U.S. Muslim Women Fight for Power

U.S. Muslim Women Fight for Power

Young, educated women are demanding more authority at the mosque

By Aisha Gawad
 


It’s Ramadan, and Sara Elghobashy and a group of her women friends, having broken their fast, are looking for a mosque where they can hear the recitation of Koran.

“We could go to Medina,” said one, suggesting a mosque nearby, in New York’s East Village.

“No, don’t go to Medina. They don’t like women there,” Elghobashy says, and laughs loudly.

There is an awkward silence. The other girls blink and change the subject.

Elghobashy doesn’t really think mosques’ treatment of women as second-class citizens is funny. In fact, she finds it absurd and depressing – but also motivating.

Elghobashy wants to crash what she calls the boys’ club of Islam. She wants to lead congregations of both men and women – a rare thing in the Muslim world, where mosques often have separate, distinctly inferior seating for women, and the few women who do rise to positions of religious authority tend to lead only other women.

She aspires to become a certified Islamic scholar, or a sheikha. It’s a serious undertaking. After graduating from New York University, she plans to devote a year to memorizing the 114 chapters of the Koran. There is a specific art to reciting them correctly, in the rhyme and rhythm, in the intonation and pronunciation. Only upon mastering this would she have the chance to join the ulama, the community of religious scholars.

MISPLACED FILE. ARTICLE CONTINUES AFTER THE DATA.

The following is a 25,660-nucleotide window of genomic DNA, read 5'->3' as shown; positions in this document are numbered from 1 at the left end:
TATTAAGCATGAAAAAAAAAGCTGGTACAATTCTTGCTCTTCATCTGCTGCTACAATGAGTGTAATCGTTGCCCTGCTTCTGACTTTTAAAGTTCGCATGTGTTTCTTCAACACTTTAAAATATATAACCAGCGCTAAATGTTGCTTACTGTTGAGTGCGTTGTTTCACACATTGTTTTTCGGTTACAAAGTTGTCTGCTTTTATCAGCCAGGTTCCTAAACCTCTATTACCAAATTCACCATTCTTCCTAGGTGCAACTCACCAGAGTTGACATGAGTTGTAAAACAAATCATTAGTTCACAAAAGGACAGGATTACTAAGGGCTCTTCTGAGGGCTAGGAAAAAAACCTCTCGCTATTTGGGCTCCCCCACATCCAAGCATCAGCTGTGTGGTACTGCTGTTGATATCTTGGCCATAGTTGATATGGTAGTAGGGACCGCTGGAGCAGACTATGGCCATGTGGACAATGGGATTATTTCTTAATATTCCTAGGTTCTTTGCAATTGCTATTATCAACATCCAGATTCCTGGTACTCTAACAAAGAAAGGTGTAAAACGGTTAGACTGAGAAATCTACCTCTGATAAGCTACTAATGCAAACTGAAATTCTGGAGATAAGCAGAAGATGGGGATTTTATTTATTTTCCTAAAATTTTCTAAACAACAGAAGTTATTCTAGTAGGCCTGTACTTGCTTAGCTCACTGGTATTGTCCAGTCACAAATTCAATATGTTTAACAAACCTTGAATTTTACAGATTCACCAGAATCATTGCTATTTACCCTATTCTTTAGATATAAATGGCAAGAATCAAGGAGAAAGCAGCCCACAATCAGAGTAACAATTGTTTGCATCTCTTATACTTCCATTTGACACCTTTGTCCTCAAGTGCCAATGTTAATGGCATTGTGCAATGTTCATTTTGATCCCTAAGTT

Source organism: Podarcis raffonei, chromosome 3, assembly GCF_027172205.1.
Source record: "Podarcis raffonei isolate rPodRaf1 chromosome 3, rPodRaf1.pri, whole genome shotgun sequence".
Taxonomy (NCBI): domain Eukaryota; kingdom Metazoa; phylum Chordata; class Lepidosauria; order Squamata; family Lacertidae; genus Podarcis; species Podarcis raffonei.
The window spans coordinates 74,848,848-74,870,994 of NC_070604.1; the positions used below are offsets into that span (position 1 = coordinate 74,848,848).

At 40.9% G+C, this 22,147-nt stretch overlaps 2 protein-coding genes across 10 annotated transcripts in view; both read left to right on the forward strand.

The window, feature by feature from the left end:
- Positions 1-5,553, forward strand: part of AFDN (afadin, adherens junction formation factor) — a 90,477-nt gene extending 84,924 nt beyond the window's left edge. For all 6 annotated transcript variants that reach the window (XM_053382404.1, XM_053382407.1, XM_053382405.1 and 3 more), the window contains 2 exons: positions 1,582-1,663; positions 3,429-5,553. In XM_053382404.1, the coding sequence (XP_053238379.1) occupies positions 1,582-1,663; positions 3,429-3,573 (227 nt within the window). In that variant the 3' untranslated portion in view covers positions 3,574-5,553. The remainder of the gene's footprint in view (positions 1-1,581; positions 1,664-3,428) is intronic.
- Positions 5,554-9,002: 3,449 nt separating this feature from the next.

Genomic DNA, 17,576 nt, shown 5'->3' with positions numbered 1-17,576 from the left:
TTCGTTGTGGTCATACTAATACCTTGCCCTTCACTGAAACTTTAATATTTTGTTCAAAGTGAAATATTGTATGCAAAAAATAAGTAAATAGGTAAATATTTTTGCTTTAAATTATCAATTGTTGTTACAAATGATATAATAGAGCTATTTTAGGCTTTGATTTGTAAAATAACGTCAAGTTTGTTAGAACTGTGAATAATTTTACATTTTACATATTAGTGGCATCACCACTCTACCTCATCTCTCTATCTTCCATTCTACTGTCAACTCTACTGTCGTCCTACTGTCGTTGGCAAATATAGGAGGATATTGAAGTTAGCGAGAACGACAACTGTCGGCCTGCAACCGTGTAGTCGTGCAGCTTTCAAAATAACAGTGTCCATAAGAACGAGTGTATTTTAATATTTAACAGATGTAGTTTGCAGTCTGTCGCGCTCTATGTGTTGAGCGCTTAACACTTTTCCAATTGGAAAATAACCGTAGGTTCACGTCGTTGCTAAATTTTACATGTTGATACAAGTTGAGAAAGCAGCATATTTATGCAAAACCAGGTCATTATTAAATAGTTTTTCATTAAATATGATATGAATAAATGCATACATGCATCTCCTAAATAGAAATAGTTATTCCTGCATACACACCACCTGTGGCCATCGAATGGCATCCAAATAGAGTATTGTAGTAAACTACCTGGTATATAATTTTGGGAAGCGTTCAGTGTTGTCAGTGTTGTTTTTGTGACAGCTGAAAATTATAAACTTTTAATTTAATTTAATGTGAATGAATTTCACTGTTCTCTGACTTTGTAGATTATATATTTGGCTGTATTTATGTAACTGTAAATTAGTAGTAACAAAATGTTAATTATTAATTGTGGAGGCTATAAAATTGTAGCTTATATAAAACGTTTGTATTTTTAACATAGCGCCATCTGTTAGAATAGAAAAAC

The most prestigious place to study is Al-Azhar in Cairo, the world’s oldest university and the Harvard of Islamic sciences.

Elghobashy recently passed the first cut toward admission. But she’s troubled.

Though Al-Azhar started admitting women in the 1970s, its classes are gender-segregated, and the quality of both professors and lessons for women is notoriously inferior. Al-Azhar is a beacon of Islamic orthodoxy, a place where tradition is cherished and protected, and part of what Elghobashy wants to do is change those traditions—the ones that say that the role of religious authority is Islam is reserved for men.

Muslim women have served as chaplains, publishing their own interpretations of the Koran, even issuing fatwas, or religious rulings. But they rarely command as much respect as their male counterparts.

“Gender segregation is at the heart of every function,” at the mosque, argued Asra Nomani, an Indian-American author and journalist who leads a controversial Muslim feminist movement she calls her “gender jihad.” Traditionally, “women aren’t allowed in the front of the mosque, not allowed to lecture, not allowed to speak for the community.”

Nomani and her colleagues have organized mixed-gender prayers led by female imams, shocking to most Muslims.

A few women do lecture to mixed groups, and Muslim-American groups often let women lead. The Islamic Society of North America (ISNA), the largest Muslim organization in North America, elected its first female president in 2006.

But it’s much rarer for a woman to lead a mixed-gender congregation in the mosque; in fact, mosques seem to be growing more conservative in this regard. In some 66 percent, women pray in separate sections, where they sometimes cannot even see the imam, according to a 2001 study by the Council on American-Islamic Relations (CAIR). That was up from 54 percent in 1994. And in 31 percent of the mosques surveyed, women were barred from serving on executive boards.